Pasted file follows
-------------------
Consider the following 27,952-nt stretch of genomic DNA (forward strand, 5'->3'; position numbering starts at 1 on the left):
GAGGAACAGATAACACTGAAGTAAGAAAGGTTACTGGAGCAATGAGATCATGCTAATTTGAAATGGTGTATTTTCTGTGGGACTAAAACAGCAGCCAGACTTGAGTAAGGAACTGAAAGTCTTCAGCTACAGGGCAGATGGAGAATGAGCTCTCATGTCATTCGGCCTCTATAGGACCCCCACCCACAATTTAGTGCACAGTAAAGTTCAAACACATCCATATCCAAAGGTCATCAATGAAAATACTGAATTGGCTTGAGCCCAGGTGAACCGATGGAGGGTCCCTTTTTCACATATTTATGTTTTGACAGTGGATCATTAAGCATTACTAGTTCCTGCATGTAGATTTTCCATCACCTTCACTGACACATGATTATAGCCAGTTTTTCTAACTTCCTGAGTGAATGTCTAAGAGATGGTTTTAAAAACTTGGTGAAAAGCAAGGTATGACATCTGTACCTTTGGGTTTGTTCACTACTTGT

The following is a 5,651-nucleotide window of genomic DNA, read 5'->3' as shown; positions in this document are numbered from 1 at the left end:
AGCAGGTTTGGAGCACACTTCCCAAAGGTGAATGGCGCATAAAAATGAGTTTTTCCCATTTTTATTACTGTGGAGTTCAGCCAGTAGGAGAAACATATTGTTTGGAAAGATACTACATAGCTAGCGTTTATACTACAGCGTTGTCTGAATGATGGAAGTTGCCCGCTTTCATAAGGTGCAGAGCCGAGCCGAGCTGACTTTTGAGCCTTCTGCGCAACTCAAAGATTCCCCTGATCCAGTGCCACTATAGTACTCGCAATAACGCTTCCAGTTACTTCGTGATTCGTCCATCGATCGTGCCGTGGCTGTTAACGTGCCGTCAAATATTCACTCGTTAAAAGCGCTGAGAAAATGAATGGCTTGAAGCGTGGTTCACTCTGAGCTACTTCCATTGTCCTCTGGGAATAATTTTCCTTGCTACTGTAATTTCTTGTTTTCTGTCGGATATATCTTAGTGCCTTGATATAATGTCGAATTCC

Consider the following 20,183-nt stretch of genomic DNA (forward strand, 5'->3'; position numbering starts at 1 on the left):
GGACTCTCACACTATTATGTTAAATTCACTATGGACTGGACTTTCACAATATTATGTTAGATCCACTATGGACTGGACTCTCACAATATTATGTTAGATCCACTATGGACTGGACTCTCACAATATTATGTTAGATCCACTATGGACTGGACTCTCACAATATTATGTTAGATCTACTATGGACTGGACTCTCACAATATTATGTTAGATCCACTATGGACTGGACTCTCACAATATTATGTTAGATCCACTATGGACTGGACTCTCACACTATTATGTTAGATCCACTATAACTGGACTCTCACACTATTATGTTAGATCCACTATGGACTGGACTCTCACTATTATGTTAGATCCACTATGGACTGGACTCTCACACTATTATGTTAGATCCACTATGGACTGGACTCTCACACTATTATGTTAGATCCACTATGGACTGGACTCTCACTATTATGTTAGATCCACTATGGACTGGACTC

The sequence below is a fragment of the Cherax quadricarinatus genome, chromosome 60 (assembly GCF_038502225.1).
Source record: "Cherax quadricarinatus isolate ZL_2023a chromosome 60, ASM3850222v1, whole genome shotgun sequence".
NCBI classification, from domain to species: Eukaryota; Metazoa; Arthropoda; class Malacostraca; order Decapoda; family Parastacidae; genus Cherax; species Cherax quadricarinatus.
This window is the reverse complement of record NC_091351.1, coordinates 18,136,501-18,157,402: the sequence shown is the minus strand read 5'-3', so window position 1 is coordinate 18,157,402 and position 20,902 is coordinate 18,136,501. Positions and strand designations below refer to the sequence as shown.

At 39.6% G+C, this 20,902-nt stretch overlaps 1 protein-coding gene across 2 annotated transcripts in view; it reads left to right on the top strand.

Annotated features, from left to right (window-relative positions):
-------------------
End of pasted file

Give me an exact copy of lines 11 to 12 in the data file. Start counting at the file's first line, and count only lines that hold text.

At 39.6% G+C, this 20,902-nt stretch overlaps 1 protein-coding gene across 2 annotated transcripts in view; it reads left to right on the top strand.

Annotated features, from left to right (window-relative positions):